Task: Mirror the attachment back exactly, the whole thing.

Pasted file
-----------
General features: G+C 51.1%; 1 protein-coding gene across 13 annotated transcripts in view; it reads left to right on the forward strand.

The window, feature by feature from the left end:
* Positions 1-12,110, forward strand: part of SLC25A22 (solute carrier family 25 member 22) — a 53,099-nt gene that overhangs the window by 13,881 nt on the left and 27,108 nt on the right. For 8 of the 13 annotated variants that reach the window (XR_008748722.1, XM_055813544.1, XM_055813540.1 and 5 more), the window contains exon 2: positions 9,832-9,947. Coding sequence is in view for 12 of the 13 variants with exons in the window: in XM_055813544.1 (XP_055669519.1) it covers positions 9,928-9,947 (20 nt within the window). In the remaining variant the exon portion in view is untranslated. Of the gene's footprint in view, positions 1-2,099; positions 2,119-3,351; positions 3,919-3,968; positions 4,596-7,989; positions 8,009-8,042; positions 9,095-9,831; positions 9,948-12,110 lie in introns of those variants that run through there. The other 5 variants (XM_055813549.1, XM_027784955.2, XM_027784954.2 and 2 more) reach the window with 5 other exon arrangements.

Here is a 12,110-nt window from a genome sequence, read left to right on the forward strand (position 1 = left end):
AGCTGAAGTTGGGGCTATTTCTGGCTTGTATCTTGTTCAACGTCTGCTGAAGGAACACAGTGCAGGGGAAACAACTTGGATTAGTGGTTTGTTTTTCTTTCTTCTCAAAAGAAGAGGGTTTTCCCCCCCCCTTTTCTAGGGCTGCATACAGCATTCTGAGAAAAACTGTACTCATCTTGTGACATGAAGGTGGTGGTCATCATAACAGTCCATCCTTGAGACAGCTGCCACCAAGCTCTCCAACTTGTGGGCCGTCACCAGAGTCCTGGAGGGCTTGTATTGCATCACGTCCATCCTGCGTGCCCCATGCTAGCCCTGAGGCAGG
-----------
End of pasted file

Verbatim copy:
General features: G+C 51.1%; 1 protein-coding gene across 13 annotated transcripts in view; it reads left to right on the forward strand.

The window, feature by feature from the left end:
* Positions 1-12,110, forward strand: part of SLC25A22 (solute carrier family 25 member 22) — a 53,099-nt gene that overhangs the window by 13,881 nt on the left and 27,108 nt on the right. For 8 of the 13 annotated variants that reach the window (XR_008748722.1, XM_055813544.1, XM_055813540.1 and 5 more), the window contains exon 2: positions 9,832-9,947. Coding sequence is in view for 12 of the 13 variants with exons in the window: in XM_055813544.1 (XP_055669519.1) it covers positions 9,928-9,947 (20 nt within the window). In the remaining variant the exon portion in view is untranslated. Of the gene's footprint in view, positions 1-2,099; positions 2,119-3,351; positions 3,919-3,968; positions 4,596-7,989; positions 8,009-8,042; positions 9,095-9,831; positions 9,948-12,110 lie in introns of those variants that run through there. The other 5 variants (XM_055813549.1, XM_027784955.2, XM_027784954.2 and 2 more) reach the window with 5 other exon arrangements.

Here is a 12,110-nt window from a genome sequence, read left to right on the forward strand (position 1 = left end):
AGCTGAAGTTGGGGCTATTTCTGGCTTGTATCTTGTTCAACGTCTGCTGAAGGAACACAGTGCAGGGGAAACAACTTGGATTAGTGGTTTGTTTTTCTTTCTTCTCAAAAGAAGAGGGTTTTCCCCCCCCCTTTTCTAGGGCTGCATACAGCATTCTGAGAAAAACTGTACTCATCTTGTGACATGAAGGTGGTGGTCATCATAACAGTCCATCCTTGAGACAGCTGCCACCAAGCTCTCCAACTTGTGGGCCGTCACCAGAGTCCTGGAGGGCTTGTATTGCATCACGTCCATCCTGCGTGCCCCATGCTAGCCCTGAGGCAGG